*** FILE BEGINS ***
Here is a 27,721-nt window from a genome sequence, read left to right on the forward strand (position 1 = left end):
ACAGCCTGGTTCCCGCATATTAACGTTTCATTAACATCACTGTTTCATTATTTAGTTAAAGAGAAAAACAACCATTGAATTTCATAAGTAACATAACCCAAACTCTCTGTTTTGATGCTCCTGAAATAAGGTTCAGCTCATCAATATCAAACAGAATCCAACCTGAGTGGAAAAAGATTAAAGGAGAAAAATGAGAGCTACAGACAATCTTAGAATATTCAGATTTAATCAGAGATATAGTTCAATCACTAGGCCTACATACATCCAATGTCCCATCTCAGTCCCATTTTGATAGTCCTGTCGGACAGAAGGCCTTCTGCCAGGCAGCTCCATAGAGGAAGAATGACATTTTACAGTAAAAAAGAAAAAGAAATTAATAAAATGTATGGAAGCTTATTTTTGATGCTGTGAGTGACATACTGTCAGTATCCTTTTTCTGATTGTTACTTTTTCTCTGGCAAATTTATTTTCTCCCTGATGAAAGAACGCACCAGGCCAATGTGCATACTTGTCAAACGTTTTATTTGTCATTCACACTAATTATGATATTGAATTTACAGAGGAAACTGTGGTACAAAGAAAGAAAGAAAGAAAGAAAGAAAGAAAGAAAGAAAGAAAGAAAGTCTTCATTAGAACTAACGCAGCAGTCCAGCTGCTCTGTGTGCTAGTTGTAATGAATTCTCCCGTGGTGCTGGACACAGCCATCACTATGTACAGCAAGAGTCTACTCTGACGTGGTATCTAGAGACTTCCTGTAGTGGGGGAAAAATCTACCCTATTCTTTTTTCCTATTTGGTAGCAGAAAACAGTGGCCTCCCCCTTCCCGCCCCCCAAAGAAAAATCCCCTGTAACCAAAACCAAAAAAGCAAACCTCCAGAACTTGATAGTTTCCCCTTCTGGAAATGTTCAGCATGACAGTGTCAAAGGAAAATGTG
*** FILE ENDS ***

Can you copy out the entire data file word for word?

Here is a 27,721-nt window from a genome sequence, read left to right on the forward strand (position 1 = left end):
ACAGCCTGGTTCCCGCATATTAACGTTTCATTAACATCACTGTTTCATTATTTAGTTAAAGAGAAAAACAACCATTGAATTTCATAAGTAACATAACCCAAACTCTCTGTTTTGATGCTCCTGAAATAAGGTTCAGCTCATCAATATCAAACAGAATCCAACCTGAGTGGAAAAAGATTAAAGGAGAAAAATGAGAGCTACAGACAATCTTAGAATATTCAGATTTAATCAGAGATATAGTTCAATCACTAGGCCTACATACATCCAATGTCCCATCTCAGTCCCATTTTGATAGTCCTGTCGGACAGAAGGCCTTCTGCCAGGCAGCTCCATAGAGGAAGAATGACATTTTACAGTAAAAAAGAAAAAGAAATTAATAAAATGTATGGAAGCTTATTTTTGATGCTGTGAGTGACATACTGTCAGTATCCTTTTTCTGATTGTTACTTTTTCTCTGGCAAATTTATTTTCTCCCTGATGAAAGAACGCACCAGGCCAATGTGCATACTTGTCAAACGTTTTATTTGTCATTCACACTAATTATGATATTGAATTTACAGAGGAAACTGTGGTACAAAGAAAGAAAGAAAGAAAGAAAGAAAGAAAGAAAGAAAGAAAGAAAGTCTTCATTAGAACTAACGCAGCAGTCCAGCTGCTCTGTGTGCTAGTTGTAATGAATTCTCCCGTGGTGCTGGACACAGCCATCACTATGTACAGCAAGAGTCTACTCTGACGTGGTATCTAGAGACTTCCTGTAGTGGGGGAAAAATCTACCCTATTCTTTTTTCCTATTTGGTAGCAGAAAACAGTGGCCTCCCCCTTCCCGCCCCCCAAAGAAAAATCCCCTGTAACCAAAACCAAAAAAGCAAACCTCCAGAACTTGATAGTTTCCCCTTCTGGAAATGTTCAGCATGACAGTGTCAAAGGAAAATGTG